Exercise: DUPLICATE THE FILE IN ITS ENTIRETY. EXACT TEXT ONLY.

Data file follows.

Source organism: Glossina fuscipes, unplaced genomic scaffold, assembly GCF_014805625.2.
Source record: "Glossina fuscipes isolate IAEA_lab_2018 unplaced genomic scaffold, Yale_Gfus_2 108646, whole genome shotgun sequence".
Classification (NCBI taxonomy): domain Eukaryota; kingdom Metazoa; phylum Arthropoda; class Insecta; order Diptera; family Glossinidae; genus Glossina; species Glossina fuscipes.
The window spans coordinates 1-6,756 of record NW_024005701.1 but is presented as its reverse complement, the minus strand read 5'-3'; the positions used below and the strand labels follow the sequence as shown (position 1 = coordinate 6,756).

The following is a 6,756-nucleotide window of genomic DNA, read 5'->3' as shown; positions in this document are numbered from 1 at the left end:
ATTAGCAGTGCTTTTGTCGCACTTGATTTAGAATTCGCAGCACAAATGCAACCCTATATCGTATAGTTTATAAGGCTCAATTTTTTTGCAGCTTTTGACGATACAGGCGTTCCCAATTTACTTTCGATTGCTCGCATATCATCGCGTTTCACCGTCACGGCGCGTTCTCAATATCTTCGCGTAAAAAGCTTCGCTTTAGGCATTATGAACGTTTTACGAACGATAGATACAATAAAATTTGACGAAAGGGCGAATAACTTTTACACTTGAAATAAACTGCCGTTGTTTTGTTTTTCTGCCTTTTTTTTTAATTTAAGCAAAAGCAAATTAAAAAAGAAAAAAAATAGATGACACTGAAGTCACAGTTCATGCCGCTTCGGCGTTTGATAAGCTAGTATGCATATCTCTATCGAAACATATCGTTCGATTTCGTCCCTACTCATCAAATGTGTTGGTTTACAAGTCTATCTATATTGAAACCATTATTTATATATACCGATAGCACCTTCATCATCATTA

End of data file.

Source organism: Glossina fuscipes, unplaced genomic scaffold, assembly GCF_014805625.2.
Source record: "Glossina fuscipes isolate IAEA_lab_2018 unplaced genomic scaffold, Yale_Gfus_2 108646, whole genome shotgun sequence".
Classification (NCBI taxonomy): domain Eukaryota; kingdom Metazoa; phylum Arthropoda; class Insecta; order Diptera; family Glossinidae; genus Glossina; species Glossina fuscipes.
The window spans coordinates 1-6,756 of record NW_024005701.1 but is presented as its reverse complement, the minus strand read 5'-3'; the positions used below and the strand labels follow the sequence as shown (position 1 = coordinate 6,756).

The following is a 6,756-nucleotide window of genomic DNA, read 5'->3' as shown; positions in this document are numbered from 1 at the left end:
ATTAGCAGTGCTTTTGTCGCACTTGATTTAGAATTCGCAGCACAAATGCAACCCTATATCGTATAGTTTATAAGGCTCAATTTTTTTGCAGCTTTTGACGATACAGGCGTTCCCAATTTACTTTCGATTGCTCGCATATCATCGCGTTTCACCGTCACGGCGCGTTCTCAATATCTTCGCGTAAAAAGCTTCGCTTTAGGCATTATGAACGTTTTACGAACGATAGATACAATAAAATTTGACGAAAGGGCGAATAACTTTTACACTTGAAATAAACTGCCGTTGTTTTGTTTTTCTGCCTTTTTTTTTAATTTAAGCAAAAGCAAATTAAAAAAGAAAAAAAATAGATGACACTGAAGTCACAGTTCATGCCGCTTCGGCGTTTGATAAGCTAGTATGCATATCTCTATCGAAACATATCGTTCGATTTCGTCCCTACTCATCAAATGTGTTGGTTTACAAGTCTATCTATATTGAAACCATTATTTATATATACCGATAGCACCTTCATCATCATTA